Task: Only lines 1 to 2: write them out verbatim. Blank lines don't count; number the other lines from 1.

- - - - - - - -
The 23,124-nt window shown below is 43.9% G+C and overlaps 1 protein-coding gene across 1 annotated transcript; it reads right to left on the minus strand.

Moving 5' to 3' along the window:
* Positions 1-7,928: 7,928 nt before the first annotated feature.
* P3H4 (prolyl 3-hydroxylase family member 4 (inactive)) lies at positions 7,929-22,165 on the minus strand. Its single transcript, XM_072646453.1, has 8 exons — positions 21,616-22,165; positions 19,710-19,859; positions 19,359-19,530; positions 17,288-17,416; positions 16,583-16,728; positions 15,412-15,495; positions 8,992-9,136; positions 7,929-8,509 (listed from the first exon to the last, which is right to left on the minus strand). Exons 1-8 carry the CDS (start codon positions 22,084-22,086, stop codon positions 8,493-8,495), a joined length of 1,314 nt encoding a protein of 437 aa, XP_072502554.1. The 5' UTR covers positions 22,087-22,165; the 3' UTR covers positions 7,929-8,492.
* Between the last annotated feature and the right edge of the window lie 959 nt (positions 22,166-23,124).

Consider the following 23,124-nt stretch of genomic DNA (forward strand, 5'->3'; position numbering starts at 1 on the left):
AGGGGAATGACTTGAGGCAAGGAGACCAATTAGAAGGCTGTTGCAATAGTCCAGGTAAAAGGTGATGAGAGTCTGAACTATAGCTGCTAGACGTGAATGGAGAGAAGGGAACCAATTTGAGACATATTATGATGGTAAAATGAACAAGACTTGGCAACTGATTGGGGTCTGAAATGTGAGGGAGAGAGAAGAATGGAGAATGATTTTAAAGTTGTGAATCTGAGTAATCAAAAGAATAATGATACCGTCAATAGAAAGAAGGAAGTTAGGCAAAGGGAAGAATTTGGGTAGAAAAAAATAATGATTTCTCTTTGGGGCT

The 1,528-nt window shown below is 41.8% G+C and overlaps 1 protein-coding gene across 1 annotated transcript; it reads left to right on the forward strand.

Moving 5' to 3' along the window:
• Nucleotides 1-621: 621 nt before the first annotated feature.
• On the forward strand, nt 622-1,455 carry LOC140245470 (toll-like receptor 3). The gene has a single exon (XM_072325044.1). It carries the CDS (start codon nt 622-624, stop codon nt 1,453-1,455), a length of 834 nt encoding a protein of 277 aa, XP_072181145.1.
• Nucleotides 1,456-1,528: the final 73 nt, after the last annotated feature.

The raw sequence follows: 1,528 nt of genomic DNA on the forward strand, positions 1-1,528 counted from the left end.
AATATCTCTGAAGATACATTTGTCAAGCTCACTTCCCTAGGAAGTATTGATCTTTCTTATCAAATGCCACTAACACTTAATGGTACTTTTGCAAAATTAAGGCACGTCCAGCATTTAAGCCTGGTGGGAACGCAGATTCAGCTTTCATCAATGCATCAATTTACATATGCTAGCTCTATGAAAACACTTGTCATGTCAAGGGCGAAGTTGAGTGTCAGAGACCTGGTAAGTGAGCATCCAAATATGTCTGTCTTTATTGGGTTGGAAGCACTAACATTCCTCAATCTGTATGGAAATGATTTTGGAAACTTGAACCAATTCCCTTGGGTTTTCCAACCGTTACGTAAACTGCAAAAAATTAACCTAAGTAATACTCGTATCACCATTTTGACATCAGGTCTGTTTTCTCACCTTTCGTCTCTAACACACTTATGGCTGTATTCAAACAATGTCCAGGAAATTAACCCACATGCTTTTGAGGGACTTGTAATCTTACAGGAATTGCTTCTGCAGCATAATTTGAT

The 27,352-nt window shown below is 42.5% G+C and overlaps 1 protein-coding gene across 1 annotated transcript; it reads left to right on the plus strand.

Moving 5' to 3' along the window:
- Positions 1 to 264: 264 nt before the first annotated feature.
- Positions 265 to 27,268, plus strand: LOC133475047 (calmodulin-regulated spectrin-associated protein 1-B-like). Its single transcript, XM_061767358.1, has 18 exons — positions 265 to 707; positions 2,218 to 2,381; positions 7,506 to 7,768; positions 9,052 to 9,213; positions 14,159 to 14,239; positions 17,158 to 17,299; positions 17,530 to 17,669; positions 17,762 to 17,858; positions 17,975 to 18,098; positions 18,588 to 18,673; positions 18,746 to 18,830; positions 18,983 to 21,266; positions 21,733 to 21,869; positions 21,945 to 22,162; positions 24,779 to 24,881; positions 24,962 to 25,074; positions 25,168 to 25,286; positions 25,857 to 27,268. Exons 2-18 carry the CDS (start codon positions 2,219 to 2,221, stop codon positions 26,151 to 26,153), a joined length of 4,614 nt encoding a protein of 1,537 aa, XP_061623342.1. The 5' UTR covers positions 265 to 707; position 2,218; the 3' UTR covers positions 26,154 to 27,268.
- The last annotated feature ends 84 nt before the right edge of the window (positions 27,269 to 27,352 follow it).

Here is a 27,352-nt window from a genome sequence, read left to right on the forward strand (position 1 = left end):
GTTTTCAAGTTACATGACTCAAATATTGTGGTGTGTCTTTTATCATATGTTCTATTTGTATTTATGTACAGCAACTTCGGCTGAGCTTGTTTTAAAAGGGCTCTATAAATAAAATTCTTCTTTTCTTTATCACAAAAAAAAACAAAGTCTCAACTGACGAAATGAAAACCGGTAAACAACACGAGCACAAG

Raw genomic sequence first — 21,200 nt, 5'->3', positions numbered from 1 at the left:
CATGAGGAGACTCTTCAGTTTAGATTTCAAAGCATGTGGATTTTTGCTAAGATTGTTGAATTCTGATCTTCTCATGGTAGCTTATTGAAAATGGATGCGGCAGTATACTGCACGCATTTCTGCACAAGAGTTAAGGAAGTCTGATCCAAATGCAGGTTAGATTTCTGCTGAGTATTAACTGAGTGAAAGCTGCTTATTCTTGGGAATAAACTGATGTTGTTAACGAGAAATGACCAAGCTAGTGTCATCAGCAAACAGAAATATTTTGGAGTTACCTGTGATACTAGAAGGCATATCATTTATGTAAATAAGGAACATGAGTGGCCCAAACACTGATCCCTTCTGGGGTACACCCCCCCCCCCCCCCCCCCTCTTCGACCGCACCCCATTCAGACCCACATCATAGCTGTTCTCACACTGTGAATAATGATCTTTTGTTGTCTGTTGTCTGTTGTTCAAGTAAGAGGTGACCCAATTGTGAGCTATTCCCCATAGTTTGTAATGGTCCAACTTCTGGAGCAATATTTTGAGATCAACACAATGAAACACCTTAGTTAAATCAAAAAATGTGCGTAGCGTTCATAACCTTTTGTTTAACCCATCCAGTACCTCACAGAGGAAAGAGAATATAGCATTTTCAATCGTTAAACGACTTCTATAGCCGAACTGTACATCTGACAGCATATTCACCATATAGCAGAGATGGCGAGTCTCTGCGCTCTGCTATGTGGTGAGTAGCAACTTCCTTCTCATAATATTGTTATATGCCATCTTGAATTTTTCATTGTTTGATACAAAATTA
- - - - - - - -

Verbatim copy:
The 23,124-nt window shown below is 43.9% G+C and overlaps 1 protein-coding gene across 1 annotated transcript; it reads right to left on the minus strand.

Moving 5' to 3' along the window: